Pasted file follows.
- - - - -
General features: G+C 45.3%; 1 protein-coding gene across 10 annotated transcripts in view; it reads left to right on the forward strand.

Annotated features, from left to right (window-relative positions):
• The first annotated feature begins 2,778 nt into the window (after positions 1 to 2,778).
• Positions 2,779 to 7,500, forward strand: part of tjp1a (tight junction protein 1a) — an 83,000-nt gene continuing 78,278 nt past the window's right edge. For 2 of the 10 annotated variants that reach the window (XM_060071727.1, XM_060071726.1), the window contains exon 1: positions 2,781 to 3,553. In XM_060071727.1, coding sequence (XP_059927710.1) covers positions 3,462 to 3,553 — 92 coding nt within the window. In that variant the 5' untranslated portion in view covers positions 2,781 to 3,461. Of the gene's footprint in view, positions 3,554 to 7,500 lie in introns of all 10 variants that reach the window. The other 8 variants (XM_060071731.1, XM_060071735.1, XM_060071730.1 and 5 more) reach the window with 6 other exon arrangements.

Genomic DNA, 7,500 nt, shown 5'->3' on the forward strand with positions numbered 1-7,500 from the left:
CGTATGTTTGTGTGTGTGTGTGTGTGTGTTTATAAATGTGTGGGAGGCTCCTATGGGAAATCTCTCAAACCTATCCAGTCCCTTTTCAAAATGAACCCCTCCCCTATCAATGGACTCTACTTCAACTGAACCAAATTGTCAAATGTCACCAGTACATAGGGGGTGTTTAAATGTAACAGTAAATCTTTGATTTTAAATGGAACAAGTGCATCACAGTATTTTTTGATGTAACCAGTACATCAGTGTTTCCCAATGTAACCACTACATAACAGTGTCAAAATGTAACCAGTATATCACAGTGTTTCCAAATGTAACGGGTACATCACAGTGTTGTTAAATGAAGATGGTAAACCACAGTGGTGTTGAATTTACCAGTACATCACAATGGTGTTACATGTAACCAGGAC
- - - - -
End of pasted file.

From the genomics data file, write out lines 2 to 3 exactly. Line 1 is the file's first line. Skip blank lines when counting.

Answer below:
Annotated features, from left to right (window-relative positions):
• The first annotated feature begins 2,778 nt into the window (after positions 1 to 2,778).